He said the occasion would be used to share highlights of the WASCAL’s Second Research and Action Plan (WRAP2.0), which was developed after an extensive and all-inclusive stakeholder consultative process.

He acknowledged effective partnerships as the only way to sustainably combat climate change and improve livelihoods, and thanked all WASCAL partners and donors for the good collaboration and support.

Mrs Patricia Appiagyei, the Deputy Minister of Environment, Science, Technology and Innovation, underscored the importance to rethink collaboration rather than engaging in unhealthy competition.

She urged the meeting to come up with achievable strategies that would benefit local communities, while ensuring effective interaction with policy makers and parliamentarians to keep them abreast with climate change impacts.

The Deputy Minister pledged the government’s support and collaboration to WASCAL’s programmes and activities, applauding the Organisation for all the modest achievements, and for particularly deploying the use of state-of-the-art strategies to close the climate change data gaps.

She also acknowledged the tremendous support in the area of science research capacity building, and for providing climate change services to vulnerable groups including smallholder farmers.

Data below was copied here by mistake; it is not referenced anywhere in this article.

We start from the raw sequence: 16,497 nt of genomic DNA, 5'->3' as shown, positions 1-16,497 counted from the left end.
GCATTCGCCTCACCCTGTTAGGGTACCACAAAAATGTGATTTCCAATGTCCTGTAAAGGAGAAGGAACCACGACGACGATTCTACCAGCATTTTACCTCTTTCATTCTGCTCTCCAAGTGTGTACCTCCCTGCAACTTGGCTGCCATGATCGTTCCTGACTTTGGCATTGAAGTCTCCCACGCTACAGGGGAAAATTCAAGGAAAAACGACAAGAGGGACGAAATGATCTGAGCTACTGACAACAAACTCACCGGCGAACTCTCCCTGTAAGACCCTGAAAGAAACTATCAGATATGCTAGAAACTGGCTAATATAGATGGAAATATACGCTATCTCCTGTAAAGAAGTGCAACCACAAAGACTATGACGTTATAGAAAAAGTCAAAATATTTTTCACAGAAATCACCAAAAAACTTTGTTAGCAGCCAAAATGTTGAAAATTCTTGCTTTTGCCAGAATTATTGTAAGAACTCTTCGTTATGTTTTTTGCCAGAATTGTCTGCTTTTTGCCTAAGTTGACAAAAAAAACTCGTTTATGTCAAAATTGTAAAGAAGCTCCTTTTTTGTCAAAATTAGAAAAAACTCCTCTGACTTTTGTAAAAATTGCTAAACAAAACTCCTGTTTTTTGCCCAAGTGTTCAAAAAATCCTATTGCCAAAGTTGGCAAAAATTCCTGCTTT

Mrs Appiagyei however spoke about the uncertainty in the current weather patterns, resulting from the adverse effects of climate change, saying this was a major challenge to the growth in agriculture and economic development.

She said although a lot was being done in terms of investments, to mitigate the negative climate change impacts, there was still more to be done, and called for the mobilisation of resources to sustainably achieve the desired results.

She urged the conveners of the symposium to endeavour to integrate the outcomes into regional adaptations.

Mr Christoph Retzlaff, the German Ambassador to Ghana, welcomed the collaborative efforts of WASCAL towards climate change adaptation and mitigation through effective scientific research, saying the German government was providing 250 million Euros to support this course to build resilient approaches.

Professor Rene Haak, a Representative of the Federal Ministry of Education and Research, Germany, underscored the importance of strengthening the science research base in Africa, acknowledging the efforts of WASCAL in coordinating several of these studies.

He said so far WASCAL had trained 280 climate change researchers, but the number would be increased to a 1,000 students in the next batch, and would ensure that the training were translated into key outcomes that would address the concerns of society.

He also pledged his personal commitment to support WASCAL’s programmes.

Mr Bougonou Kouassivi Djeri-Alassani, the Representative from the ECOWAS Agriculture, Environment and Water Resources, also acknowledged the efforts of WASCAL towards improving climate change data, and asked that the outcomes were shared with all ECOWAS members, to help sustain the relevance of the Organisation.